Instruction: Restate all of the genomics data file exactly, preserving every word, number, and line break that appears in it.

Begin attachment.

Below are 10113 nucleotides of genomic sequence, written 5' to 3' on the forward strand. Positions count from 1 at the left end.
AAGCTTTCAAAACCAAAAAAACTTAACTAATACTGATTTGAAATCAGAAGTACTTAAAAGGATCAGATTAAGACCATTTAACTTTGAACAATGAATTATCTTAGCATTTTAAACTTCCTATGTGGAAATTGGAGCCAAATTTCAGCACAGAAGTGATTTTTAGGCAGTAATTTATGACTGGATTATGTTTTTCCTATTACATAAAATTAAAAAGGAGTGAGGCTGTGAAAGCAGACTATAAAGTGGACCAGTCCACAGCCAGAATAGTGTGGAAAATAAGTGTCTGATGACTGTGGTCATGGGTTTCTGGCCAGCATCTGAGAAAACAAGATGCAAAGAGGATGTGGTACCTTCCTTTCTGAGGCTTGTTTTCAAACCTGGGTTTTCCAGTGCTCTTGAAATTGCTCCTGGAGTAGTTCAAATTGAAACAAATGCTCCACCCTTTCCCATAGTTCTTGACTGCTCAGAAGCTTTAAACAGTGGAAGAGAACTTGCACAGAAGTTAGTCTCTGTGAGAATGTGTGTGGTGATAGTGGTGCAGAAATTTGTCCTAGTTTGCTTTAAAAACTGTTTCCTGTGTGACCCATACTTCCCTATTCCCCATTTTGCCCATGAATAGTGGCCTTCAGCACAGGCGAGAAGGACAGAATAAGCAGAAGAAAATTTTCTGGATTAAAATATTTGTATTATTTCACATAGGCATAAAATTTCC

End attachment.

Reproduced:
Below are 10113 nucleotides of genomic sequence, written 5' to 3' on the forward strand. Positions count from 1 at the left end.
AAGCTTTCAAAACCAAAAAAACTTAACTAATACTGATTTGAAATCAGAAGTACTTAAAAGGATCAGATTAAGACCATTTAACTTTGAACAATGAATTATCTTAGCATTTTAAACTTCCTATGTGGAAATTGGAGCCAAATTTCAGCACAGAAGTGATTTTTAGGCAGTAATTTATGACTGGATTATGTTTTTCCTATTACATAAAATTAAAAAGGAGTGAGGCTGTGAAAGCAGACTATAAAGTGGACCAGTCCACAGCCAGAATAGTGTGGAAAATAAGTGTCTGATGACTGTGGTCATGGGTTTCTGGCCAGCATCTGAGAAAACAAGATGCAAAGAGGATGTGGTACCTTCCTTTCTGAGGCTTGTTTTCAAACCTGGGTTTTCCAGTGCTCTTGAAATTGCTCCTGGAGTAGTTCAAATTGAAACAAATGCTCCACCCTTTCCCATAGTTCTTGACTGCTCAGAAGCTTTAAACAGTGGAAGAGAACTTGCACAGAAGTTAGTCTCTGTGAGAATGTGTGTGGTGATAGTGGTGCAGAAATTTGTCCTAGTTTGCTTTAAAAACTGTTTCCTGTGTGACCCATACTTCCCTATTCCCCATTTTGCCCATGAATAGTGGCCTTCAGCACAGGCGAGAAGGACAGAATAAGCAGAAGAAAATTTTCTGGATTAAAATATTTGTATTATTTCACATAGGCATAAAATTTCC